Google has continued to fight for its right to
party continue scanning user email in a Californian court this week, with it seeming rather obvious that it's doing little to sway public opinion. The company, as you might recall, has been trying to prove its case that it must scan user email - it's all part of its ability to serve email. Of course, this is absolutely untrue, as many email providers don't make it a point to scan user email. Yahoo! used to be one of those, but through a recent service agreement, it states that it's begun scanning email much like Google does, and for the same purpose.
Google wants to scan user email for the sake of advertising, that much is obvious. Since the company can compile user information from a variety of sources, such as Gmail, Chrome, Picasa and others, it can craft an extremely detailed profile on you - that = scarily accurate advertising.
While few would argue that Google's scanning is entirely automated, it still doesn't sit well with privacy advocates, and really, it's for legitimate reasons. If a company like FedEx scanned our packages to figure out what was inside and then sold that information off to advertisers, it's doubtful anyone would consider that to be a good thing.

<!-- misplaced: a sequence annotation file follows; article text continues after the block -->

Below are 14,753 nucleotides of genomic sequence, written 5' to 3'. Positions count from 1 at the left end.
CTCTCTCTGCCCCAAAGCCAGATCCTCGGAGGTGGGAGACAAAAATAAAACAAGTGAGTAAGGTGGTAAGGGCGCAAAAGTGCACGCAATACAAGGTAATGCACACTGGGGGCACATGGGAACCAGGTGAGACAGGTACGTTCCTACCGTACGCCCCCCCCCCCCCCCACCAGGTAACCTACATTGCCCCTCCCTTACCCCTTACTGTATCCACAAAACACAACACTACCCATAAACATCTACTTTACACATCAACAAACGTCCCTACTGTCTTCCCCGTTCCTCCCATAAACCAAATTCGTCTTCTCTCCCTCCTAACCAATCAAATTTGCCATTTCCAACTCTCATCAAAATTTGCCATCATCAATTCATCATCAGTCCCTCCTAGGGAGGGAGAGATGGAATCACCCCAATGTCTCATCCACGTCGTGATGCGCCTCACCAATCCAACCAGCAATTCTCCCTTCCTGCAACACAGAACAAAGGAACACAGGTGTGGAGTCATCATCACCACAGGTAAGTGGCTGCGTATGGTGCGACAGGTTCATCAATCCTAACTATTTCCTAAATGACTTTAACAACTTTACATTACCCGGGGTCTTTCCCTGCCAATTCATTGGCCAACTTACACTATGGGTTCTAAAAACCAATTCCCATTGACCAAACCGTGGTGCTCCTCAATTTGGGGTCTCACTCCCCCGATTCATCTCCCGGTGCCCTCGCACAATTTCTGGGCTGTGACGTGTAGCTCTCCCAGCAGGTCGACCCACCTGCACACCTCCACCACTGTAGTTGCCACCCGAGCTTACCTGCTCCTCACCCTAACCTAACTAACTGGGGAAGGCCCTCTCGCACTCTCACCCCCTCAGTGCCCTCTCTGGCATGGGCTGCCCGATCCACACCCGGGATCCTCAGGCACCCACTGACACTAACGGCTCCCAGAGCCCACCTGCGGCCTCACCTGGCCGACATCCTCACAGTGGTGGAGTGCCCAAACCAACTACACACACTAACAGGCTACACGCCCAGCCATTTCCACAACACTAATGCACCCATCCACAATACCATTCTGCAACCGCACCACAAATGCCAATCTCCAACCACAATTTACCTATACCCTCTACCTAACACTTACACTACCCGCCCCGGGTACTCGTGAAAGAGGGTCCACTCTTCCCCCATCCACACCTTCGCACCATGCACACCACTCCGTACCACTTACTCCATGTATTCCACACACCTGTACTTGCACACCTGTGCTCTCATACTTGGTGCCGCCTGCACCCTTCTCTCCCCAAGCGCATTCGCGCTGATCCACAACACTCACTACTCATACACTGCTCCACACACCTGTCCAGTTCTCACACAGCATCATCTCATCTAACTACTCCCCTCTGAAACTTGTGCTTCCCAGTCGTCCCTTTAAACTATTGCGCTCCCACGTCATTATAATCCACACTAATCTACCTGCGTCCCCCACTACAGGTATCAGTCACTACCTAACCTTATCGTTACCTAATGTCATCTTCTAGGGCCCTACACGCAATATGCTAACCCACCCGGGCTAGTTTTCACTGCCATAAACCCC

Admittedly, this is an issue I'm not foaming at the mouth in rage against. While I'm all for privacy, I personally signed-up for Gmail realizing that my email would be scanned for advertising purposes. Google offers a compelling enough service that I simply can't back away from it. If humans were reading the email, I'd be packing up and looking elsewhere, however.
What tends to bother me more is Google's ability to track what you do online. If you visit Newegg to eye a product, then go to some website that has Adsense ad placements, you're likely to see advertising for that product you just looked at. This, to me, is even scarier than the company's insistence to automatically scan your email - you don't even need to be a Google user for this to happen.
Nonetheless, it's going to be interesting to see where this class action lawsuit winds up. It's going to be difficult for Google to prove that it needs to scan user email when other providers can get by just fine without it.